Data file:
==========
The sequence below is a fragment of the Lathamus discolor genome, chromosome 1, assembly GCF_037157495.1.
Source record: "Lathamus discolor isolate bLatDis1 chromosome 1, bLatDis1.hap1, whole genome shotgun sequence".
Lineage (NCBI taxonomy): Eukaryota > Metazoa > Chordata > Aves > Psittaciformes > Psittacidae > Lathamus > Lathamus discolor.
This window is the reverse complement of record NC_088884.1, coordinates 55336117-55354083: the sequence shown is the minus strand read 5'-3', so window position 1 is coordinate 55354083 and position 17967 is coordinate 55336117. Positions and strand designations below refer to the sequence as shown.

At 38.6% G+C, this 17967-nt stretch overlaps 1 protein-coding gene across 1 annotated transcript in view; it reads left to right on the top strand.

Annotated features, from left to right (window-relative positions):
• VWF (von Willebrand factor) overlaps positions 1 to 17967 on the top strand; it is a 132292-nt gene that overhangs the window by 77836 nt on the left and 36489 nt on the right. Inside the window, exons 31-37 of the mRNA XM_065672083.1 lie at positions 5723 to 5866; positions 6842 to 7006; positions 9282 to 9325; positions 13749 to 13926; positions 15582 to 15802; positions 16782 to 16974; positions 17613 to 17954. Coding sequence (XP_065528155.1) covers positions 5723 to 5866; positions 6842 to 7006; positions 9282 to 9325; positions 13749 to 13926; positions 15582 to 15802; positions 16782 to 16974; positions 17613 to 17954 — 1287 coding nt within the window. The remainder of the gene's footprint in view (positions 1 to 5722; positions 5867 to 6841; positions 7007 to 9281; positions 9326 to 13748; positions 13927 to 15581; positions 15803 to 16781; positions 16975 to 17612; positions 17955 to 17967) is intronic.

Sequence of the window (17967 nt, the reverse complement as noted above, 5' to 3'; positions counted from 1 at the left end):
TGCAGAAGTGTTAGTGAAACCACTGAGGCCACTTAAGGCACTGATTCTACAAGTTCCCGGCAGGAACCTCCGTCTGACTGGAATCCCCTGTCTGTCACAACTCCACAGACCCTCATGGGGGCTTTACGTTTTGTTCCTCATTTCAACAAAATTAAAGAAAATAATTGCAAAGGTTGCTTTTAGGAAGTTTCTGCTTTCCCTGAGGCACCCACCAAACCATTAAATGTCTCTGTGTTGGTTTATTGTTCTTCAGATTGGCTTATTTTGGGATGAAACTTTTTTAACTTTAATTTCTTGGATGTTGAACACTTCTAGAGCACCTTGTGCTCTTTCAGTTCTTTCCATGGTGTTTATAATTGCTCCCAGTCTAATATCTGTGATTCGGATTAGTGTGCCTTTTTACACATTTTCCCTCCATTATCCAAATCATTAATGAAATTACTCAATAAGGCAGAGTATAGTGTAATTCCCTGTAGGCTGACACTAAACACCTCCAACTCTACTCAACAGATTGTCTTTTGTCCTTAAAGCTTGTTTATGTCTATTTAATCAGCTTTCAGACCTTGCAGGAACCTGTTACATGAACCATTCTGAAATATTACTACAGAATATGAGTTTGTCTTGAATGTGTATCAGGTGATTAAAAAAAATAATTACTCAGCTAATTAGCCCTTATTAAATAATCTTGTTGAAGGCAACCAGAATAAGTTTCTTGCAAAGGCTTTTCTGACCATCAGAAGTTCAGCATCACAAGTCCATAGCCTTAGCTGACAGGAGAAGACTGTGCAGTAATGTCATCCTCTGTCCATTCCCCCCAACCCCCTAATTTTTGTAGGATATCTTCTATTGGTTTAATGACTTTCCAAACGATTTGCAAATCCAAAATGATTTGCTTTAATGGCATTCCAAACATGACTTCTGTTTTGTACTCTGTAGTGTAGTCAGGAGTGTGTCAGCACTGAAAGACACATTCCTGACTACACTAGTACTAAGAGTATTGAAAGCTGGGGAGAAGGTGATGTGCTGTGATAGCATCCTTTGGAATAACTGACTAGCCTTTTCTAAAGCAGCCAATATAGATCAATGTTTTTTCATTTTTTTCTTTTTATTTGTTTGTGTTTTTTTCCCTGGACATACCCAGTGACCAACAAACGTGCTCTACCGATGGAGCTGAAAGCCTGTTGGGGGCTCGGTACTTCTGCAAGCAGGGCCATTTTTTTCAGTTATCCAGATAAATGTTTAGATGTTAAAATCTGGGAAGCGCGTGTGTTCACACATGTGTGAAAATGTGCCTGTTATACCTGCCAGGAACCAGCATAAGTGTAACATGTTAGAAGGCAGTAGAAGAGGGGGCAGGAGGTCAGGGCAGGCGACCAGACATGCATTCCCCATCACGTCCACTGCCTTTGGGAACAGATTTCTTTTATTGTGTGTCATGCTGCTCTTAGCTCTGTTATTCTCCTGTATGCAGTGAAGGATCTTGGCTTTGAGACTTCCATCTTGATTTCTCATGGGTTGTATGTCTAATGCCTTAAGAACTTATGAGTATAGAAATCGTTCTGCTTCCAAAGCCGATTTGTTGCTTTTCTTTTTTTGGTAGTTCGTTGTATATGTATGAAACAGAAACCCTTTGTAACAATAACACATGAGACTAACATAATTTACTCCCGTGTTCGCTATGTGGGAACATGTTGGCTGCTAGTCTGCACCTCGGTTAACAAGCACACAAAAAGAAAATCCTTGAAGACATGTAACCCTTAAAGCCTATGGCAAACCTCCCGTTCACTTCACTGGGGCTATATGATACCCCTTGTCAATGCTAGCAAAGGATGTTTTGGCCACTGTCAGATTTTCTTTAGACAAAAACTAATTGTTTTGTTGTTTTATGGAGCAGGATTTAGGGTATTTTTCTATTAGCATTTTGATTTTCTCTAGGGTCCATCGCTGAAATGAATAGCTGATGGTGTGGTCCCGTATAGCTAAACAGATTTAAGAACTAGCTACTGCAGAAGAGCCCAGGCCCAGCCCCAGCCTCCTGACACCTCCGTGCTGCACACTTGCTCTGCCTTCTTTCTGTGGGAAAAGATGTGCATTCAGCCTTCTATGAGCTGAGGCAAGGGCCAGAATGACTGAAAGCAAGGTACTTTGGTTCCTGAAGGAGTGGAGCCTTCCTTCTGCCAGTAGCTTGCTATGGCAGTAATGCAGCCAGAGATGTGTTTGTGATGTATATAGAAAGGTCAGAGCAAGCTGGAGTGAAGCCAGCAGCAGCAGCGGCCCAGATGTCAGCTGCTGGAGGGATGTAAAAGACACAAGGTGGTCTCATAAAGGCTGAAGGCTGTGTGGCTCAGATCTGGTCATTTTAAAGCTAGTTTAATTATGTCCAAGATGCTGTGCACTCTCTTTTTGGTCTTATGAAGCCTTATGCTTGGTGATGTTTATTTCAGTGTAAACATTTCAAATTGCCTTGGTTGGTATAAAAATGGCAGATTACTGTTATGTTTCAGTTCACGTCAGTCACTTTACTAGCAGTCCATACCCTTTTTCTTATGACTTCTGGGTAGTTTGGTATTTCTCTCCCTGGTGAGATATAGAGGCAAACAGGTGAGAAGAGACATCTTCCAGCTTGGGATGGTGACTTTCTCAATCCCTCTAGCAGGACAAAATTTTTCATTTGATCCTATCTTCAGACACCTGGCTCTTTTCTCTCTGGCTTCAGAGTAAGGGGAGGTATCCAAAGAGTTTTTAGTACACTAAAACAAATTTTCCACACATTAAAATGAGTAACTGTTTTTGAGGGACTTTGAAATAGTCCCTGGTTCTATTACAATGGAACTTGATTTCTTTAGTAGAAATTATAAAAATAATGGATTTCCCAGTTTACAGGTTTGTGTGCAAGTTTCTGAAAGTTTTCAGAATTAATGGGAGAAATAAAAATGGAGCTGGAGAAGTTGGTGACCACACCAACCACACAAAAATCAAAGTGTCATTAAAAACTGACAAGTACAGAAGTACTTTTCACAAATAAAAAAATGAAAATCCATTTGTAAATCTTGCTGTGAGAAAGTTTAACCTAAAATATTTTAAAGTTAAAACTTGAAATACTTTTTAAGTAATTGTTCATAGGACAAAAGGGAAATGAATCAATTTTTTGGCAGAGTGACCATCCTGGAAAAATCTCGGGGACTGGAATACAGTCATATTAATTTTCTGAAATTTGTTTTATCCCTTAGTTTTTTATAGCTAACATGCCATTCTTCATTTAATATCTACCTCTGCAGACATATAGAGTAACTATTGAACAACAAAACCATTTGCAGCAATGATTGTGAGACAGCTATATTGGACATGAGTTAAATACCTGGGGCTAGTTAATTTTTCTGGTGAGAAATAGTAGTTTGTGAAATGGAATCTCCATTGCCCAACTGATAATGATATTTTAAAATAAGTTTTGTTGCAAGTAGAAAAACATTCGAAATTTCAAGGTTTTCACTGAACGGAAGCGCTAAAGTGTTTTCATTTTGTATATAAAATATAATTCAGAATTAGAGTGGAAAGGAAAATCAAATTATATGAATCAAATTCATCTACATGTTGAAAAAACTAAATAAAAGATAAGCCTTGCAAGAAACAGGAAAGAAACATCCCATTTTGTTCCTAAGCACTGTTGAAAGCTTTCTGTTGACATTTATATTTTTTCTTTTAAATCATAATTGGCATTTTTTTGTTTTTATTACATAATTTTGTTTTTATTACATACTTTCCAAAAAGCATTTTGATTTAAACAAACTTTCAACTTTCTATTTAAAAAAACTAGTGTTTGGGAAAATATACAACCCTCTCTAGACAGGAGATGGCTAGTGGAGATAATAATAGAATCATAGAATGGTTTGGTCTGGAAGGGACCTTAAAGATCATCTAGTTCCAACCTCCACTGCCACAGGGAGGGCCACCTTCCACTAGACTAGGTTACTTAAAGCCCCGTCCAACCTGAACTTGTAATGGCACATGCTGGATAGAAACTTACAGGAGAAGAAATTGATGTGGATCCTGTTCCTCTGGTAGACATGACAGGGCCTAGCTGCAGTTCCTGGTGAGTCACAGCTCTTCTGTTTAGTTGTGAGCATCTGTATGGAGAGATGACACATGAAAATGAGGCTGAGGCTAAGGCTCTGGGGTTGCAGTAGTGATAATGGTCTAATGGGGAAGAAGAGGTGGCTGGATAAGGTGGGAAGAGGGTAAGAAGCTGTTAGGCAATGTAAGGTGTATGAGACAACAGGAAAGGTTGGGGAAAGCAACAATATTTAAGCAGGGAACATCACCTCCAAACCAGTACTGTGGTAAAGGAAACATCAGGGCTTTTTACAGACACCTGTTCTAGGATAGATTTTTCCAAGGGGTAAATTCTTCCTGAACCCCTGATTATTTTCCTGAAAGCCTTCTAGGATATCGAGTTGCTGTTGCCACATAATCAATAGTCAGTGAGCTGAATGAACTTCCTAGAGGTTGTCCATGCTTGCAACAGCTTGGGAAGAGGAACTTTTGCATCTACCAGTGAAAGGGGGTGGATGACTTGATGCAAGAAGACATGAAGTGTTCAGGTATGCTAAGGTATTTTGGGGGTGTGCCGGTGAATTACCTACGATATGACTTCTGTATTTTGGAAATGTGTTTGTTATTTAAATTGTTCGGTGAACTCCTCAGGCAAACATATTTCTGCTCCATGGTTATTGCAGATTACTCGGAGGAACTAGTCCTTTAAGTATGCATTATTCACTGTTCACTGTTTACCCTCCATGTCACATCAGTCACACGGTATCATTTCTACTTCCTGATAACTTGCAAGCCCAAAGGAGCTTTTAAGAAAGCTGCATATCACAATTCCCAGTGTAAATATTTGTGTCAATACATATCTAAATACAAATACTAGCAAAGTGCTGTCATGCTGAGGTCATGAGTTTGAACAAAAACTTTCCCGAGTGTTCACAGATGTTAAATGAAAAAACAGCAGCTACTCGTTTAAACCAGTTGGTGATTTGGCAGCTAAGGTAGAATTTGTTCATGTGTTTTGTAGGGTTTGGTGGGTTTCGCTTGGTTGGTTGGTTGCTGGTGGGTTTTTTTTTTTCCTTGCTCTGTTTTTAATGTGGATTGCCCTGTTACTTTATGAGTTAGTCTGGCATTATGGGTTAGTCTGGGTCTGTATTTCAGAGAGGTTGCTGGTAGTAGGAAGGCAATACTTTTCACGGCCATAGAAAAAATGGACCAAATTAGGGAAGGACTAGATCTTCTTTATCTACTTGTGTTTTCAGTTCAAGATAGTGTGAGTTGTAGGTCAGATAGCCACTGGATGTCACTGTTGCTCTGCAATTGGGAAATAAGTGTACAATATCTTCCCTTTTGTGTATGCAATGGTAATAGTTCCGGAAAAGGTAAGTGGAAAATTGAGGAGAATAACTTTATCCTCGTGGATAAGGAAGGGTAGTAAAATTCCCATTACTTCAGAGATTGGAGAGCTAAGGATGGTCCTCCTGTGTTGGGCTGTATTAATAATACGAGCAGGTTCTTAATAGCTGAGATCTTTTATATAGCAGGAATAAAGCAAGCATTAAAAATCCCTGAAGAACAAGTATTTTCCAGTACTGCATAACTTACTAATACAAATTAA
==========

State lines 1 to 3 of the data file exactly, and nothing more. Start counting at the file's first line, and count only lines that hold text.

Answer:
The sequence below is a fragment of the Lathamus discolor genome, chromosome 1, assembly GCF_037157495.1.
Source record: "Lathamus discolor isolate bLatDis1 chromosome 1, bLatDis1.hap1, whole genome shotgun sequence".
Lineage (NCBI taxonomy): Eukaryota > Metazoa > Chordata > Aves > Psittaciformes > Psittacidae > Lathamus > Lathamus discolor.